Glencoe 1/6 Explorer I

KIT #: 05901
PRICE: $9.98 when new
DECALS: One option
REVIEWER: Scott Van Aken
NOTES: 1961 tooling

Explorer 1 was the first satellite launched by the United States in 1958 and was part of the U.S. participation in the International Geophysical Year (IGY). The mission followed the first two satellites the previous year; the Soviet Union's Sputnik 1 and Sputnik 2, beginning the Cold War Space Race between the two nations.

Explorer 1 was launched on 1 February 1958 at 03:47:56 GMT (or 31 January 1958 at 22:47:56 Eastern Time) atop the first Juno booster from LC-26A at the Cape Canaveral Missile Test Center of the Atlantic Missile Range (AMR), in Florida. It was the first spacecraft to detect the Van Allen radiation belt, returning data until its batteries were exhausted after nearly four months. It remained in orbit until 1970.

Explorer 1 was given Satellite Catalog Number 00004 and the Harvard designation 1958 Alpha 1, the forerunner to the modern International Designator.


Glencoe's kit of the Explorer I is a rebox of the older ITC kit of 1961. Glencoe acquired all the old ITC tooling and this was one of those kits. This kit was released in 1991 and again in 2008.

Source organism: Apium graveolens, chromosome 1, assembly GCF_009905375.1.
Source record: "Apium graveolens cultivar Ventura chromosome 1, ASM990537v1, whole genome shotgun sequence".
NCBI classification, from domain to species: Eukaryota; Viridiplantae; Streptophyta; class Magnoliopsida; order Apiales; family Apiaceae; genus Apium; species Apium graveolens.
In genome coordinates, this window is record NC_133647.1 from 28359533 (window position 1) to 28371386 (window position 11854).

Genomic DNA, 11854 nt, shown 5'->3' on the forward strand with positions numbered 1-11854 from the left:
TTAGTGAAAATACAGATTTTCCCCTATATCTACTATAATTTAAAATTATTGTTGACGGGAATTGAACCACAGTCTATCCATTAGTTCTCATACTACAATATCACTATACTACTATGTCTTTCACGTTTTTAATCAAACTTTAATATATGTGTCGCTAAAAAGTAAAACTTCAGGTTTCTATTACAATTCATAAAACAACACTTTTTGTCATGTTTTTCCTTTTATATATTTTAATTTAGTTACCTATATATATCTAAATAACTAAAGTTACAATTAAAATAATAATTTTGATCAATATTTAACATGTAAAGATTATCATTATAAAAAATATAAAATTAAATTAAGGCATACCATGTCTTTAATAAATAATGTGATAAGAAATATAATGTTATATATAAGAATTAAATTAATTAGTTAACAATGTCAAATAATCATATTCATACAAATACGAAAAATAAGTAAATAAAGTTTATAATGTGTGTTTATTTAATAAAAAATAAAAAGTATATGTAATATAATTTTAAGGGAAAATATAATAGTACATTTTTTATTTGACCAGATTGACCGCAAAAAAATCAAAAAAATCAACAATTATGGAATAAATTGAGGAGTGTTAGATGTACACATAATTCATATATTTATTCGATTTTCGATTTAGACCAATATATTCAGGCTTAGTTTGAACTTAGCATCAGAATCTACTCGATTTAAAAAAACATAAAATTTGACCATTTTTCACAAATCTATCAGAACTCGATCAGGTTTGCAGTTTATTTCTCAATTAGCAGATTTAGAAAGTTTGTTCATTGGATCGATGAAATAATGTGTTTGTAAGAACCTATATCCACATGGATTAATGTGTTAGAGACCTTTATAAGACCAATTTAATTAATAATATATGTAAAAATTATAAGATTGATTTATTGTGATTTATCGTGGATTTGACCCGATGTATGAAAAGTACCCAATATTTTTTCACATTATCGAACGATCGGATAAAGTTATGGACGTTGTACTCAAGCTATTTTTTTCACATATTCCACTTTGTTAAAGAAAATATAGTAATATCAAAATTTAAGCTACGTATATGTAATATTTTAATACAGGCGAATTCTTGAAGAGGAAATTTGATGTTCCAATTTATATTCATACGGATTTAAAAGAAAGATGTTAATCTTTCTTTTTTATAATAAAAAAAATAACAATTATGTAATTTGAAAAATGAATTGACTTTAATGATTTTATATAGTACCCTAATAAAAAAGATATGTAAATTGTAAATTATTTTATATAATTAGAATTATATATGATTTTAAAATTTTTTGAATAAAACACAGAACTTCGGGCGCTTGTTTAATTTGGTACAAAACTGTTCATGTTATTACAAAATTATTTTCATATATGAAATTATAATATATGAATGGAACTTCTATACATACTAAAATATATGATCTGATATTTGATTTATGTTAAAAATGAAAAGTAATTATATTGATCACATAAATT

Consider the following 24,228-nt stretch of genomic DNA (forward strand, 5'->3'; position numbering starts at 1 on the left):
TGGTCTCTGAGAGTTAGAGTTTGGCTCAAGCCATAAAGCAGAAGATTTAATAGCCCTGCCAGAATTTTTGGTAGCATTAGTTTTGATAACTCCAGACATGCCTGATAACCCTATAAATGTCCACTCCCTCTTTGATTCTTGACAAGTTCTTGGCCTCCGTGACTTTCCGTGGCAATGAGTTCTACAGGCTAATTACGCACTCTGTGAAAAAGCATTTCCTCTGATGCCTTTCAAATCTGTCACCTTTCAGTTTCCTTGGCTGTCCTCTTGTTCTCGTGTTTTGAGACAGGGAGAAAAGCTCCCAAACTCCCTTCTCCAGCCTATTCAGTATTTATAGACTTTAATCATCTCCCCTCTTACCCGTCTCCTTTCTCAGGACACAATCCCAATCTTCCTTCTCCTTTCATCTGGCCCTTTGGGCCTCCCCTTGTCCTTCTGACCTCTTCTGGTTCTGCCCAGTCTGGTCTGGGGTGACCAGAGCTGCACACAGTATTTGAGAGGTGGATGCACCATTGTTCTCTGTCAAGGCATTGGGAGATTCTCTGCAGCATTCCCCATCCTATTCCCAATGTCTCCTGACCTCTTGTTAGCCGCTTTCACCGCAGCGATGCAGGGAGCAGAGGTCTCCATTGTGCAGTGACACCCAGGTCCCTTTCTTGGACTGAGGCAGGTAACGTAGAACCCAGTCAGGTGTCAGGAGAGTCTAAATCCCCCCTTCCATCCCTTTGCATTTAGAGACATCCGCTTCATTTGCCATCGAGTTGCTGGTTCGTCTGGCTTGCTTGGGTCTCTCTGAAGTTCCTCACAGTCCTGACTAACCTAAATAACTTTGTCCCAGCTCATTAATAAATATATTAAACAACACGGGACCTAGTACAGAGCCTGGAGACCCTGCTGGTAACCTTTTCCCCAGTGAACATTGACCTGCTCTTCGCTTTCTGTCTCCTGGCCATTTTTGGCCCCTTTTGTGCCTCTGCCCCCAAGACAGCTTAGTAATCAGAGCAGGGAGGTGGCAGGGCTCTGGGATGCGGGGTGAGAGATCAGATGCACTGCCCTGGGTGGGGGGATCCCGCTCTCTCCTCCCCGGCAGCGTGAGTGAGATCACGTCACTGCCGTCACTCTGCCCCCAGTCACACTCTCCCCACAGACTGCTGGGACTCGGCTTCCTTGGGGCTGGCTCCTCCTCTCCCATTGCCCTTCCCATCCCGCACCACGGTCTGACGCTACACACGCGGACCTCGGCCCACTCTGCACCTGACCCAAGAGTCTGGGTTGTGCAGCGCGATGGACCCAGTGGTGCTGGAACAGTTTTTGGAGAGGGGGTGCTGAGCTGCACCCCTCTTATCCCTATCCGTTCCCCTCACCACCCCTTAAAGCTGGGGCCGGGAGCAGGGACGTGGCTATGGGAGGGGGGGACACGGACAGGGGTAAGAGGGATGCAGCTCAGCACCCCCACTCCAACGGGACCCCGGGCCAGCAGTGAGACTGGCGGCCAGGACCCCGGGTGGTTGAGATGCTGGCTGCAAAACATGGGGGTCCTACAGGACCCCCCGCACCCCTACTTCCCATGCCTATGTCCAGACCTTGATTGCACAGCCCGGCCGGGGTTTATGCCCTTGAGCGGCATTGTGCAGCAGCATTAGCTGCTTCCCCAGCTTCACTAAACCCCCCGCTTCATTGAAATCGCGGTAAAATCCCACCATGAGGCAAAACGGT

The kit is of the satellite itself and not the main Jupiter C booster (called Juno 1). At 1/6 scale the completed model will stand around a foot tall. As you'd expect, you are able to build up the interior items of the satellite. Much of the space in the interior is taken up by a fuel tank. The upper section has two interesting constructs the purpose of which I have no clue. This is encased in a lattice work that is then installed in one of the body halves. There is a nozzle assembly that fits below all this. One half of the satellite has a door you can open to display the interior. Four sections of wire are provided for the antennas that jut out the sides. 

A rather neat part of this kit is a rather large display stand. Inside this stand are a number of gears. These lead out to a crank handle on the side and a small rotating platform on the upper part. Atop this platform, one places the satellite and so it can be cranked to display all sides of it.

The instructions are all pictograms with generic color information. Each of the construction steps is easy to follow so there should be no issue assembling the kit. A decal sheet is provided that has two markings for the stand and one for the satellite body. Note that the black areas shown will need to be painted on so there will be masking required.


As this is a fairly old kit, I'm going to assume that careful construction will be needed to get everything to work well. I'd recommend some grease for the gears in the stand to help smooth things along.


July 2022

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